When you look into the features on this kayak, the things that stand out the most are a rudder control knob for steering, a performance crafted tri-hull, a built-in transducer scupper, 6 removable mounting plates, and an oversized Exo-Ridge tank well for all your gear
We could honestly go on and on about all of the nifty features found on the Old Town Predator PDL, not to mention that really awesome camo paint job!
- Dual steering
- Easy water docking
- Great maneuverability
- A little heavier and pricier than other options
7. LiquidLogic Manta Ray Propel 12
Do you want something that you can just throw in the water, hop into, and enjoy a nice relaxing glide?
If you answered yes, then this may very well be the best pedal kayak for you.
The Manta Ray Propel 12 from LiquidLogic is a pedal driven kayak that uses the Propel Drive System.
With this system, you have the capability to go in both forward and reverse, as well as slow down, stop quickly, and back up in areas where you might otherwise find yourself stuck.
While this kayak is certainly not fancy, it does have a few handy extra features. These include sealed bow storage for smaller gear, a transducer mounting area and plate, and a comfy seat.
- Propel Drive System
- Dual steering
- Forward and revers capablity
- Minimal storage space
8. Hobie Mirage Oasis Tandem Kayak
Do you love taking your friends or loved one out onto the open water with you for a kayaking day?
You can do so with style, on the Mirage Oasis tandem kayak from Hobie.
Aside from just looking really cool and really big, The Mirage Oasis comes packed with some pretty impressive features. This kayak offers the capacity to carry up to 550 pounds, with enough room left for a mounted sail.
Other notable features are three, 8-inch twist and seal hatches, the Twist and Stow rudder, a couple of storage pockets, 2 molded-in rod holders, and dual steering so you can get your friend to help with the legwork.
- Tandem kayak
- Lots of room
- Dual steering
- Quite heavy
9. Hobie Mirage 180 Pro Angler 14
If you don’t need the extra seat, pedals, and ability to ride tandem with a friend but want all the same features you get with the tandem version or any of the other Pro Anglers, you should check out the Mirage 180 Pro Angler 14 from Hobie.
This pedal-powered kayak is an extreme fishing tool. It comes with six horizontal rod lockers, plenty of tackle compartments and an elevated Vantage ST seat.
And that’s just where the fun begins because it also has an awesome non-skid deck for those long casts when you really need the extra stability.
Also aboard this beauty replaceable mounting boards, 8 inch Twist and Seal hatch, the MirageDrive 180 with the ST Turbo Fins, 6 horizontal rod holders, and a spacious rear cargo area.
If you’ve never tried out any of the Pro Anglers, now is the time.
- Non-skid deck
- Very stable
- Rod holder positions
10. Hobie Mirage Sport
As another fine example of the Hobie Mirage Drive kayak pedal system, comes the Hobie Mirage Sport pedal kayak.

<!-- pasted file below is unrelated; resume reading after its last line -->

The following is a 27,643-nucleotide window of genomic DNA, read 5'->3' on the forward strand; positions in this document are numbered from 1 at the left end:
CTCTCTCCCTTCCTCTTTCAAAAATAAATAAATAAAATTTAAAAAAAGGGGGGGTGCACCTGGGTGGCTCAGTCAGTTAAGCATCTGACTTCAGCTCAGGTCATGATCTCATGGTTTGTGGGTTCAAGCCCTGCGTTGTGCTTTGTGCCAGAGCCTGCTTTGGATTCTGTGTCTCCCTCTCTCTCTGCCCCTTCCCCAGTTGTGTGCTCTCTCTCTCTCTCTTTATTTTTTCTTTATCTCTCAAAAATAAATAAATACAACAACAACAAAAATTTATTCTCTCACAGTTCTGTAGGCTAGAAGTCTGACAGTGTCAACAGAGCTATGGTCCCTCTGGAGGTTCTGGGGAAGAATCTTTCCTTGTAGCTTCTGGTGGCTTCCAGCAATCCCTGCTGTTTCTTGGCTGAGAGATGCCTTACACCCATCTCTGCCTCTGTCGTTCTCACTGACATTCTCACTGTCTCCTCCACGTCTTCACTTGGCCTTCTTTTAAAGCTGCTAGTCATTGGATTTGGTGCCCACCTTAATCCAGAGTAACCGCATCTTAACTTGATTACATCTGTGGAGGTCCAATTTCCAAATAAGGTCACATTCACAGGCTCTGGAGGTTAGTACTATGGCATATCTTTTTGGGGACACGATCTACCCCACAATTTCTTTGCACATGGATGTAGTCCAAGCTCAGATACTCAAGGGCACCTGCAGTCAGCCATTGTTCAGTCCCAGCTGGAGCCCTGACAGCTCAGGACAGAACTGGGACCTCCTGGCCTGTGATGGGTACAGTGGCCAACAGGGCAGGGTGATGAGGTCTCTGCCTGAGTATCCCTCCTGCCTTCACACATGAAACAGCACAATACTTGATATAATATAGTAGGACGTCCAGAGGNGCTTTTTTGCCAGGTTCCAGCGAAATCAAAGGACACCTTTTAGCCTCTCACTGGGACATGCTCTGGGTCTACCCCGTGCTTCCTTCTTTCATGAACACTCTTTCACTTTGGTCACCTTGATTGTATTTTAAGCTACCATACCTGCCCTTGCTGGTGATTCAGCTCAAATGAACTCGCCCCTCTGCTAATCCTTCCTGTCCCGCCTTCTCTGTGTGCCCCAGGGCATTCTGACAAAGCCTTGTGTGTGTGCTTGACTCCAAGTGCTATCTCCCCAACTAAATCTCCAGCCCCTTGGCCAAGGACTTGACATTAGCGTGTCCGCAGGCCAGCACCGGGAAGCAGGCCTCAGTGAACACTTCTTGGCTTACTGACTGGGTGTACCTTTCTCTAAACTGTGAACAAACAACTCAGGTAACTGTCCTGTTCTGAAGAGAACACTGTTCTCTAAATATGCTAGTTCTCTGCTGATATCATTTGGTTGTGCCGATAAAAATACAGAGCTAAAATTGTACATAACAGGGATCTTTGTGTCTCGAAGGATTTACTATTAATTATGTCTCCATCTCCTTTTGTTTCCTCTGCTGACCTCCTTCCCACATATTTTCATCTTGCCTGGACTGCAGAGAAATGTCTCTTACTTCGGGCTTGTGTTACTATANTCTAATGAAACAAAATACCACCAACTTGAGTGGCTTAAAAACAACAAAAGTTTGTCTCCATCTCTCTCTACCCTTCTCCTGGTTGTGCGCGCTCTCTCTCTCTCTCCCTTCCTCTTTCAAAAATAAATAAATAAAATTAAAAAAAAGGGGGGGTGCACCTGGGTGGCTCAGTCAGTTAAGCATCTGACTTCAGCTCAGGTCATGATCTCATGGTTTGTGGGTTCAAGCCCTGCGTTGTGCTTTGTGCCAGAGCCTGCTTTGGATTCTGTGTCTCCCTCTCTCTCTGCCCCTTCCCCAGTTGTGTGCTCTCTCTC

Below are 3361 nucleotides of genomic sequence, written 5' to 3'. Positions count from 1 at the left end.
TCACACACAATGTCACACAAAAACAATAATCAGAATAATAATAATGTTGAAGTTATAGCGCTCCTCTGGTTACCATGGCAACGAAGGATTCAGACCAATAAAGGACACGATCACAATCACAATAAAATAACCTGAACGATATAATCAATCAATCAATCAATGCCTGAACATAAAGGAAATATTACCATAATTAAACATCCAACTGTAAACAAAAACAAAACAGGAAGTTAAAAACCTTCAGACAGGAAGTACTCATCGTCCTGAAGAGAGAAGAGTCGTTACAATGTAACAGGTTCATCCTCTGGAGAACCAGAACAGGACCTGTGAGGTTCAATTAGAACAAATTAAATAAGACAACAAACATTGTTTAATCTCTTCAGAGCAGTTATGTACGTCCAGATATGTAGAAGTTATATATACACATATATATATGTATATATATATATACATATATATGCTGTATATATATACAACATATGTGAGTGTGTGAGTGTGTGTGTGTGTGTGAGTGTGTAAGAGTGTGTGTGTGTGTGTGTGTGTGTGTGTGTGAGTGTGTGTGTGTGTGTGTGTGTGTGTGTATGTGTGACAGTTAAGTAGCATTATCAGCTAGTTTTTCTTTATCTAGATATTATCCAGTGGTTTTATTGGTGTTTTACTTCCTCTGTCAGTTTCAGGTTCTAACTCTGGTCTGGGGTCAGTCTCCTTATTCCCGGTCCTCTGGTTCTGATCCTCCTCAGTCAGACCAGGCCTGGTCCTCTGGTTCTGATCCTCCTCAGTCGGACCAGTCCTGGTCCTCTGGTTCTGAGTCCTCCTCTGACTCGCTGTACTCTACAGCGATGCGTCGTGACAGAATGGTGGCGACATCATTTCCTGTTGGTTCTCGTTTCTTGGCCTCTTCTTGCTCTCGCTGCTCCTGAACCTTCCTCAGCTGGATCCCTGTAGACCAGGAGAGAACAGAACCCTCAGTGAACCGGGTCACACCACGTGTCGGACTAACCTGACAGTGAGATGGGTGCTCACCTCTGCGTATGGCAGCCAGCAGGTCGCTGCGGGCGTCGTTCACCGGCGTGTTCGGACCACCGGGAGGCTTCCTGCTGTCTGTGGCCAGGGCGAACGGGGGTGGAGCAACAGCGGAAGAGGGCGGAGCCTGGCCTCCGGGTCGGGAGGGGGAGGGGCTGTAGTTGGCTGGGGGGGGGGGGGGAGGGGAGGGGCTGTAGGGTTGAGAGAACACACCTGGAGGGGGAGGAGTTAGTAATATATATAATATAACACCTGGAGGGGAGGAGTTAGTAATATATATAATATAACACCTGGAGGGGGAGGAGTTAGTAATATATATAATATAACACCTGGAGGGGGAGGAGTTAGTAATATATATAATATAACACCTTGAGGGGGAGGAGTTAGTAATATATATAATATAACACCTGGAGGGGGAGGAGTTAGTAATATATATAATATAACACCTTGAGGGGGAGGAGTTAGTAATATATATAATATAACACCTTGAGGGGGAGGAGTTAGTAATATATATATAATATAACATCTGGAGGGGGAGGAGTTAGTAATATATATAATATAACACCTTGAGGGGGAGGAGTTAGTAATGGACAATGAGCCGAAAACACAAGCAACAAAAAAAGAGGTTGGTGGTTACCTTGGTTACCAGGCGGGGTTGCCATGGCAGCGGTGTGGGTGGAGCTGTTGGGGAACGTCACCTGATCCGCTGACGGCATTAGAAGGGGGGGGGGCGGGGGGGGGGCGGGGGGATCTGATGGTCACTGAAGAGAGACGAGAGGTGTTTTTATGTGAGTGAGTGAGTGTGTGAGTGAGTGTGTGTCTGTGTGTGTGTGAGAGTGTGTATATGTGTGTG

If you want something rather compact that’s simple to load or unload and provides a day of easy recreation on the water, the Mirage Sport is a good choice.
The Vantage CT seat is ergonomic and comfortable, while the shell of the kayak is made from durable polyethylene that is extremely tough. You’ll probably forget you’re in a small kayak.
Just like the other Mirage kayaks, the Sport also comes with the Mirage Drive kayak pedal system with ST fins. There’s a sail mount, a rear cargo area with bungee tie downs, a 6-inch and an 8-inch twist and seal hatch, and two molded-in rod holders.
- Easy transportation
- Good for beginners
- Might be a squeeze for taller kayakers
What To Look For When Buying A Pedal Powered Kayak
When choosing the best pedal kayak for you, size always matters.
Longer kayaks, in general, have better use in long-distance rides, as you can usually cover large areas with little effort. They also provide excellent stability. But they’re also slower, and often not the best-sized kayaks for rougher waters.
On the other hand, shorter kayaks are much faster, usually accelerate quicker and can handle sharp turns. But they can be harder to control and require more effort on the kayaker’s part.
Excellent pedal quality is an absolute must-have on any pedal kayak and it needs to suit the individual kayaker.
Before making your purchase, make sure that there is enough leg room, the pedals are made from a high-quality material, and that they’re easy to repair if they take on some minor damage.
It’s hard to predict weather conditions in open riverways and oceans. When waters get rough, you don’t want to be caught ill-prepared.
Most kayaks nowadays are made of a polyethylene material but you can also find inflatable kayaks that work just as well. Usually, kayakers have their preference when it comes to materials, but just make sure that whatever kayak you choose doesn’t feel brittle or flimsy to the touch. When purchasing a kayak you really do get the materials that you pay for, so be very mindful of this.
One of the most important out of the things to look for in your next kayak is its shape. It needs to be aerodynamic and able to easily cut through the water.
The shape overall also determines what kind of rides you’re going to get out of it.
You don’t want to choose a kayak that’s too heavy nor too light; it needs to be just right. There are few reasons for this, the first being that if you’re a smaller kayaker, then you want something that you can transport easily, without straining yourself.
Second, you don’t want it to be too light. If your kayak is too lightweight it may affect the ride you experience, in imperfect weather conditions.
Final Thoughts on the Best Pedal Kayaks
There are a lot of choices on the market when it comes to pedal-powered kayaks. Choosing the right one to meet your specific needs makes all the difference, not only in terms of comfort but also of performance.
When you consider how easy (or challenging if that’s what you want), it’ll be for you to transport, pedal and meet your desires for recreational kayaking, you’re on the right path to finding a fantastic yak.
If you’ve had experiences with pedal kayaks, good or bad, let us know in the comments below. We’d love to hear your feedback.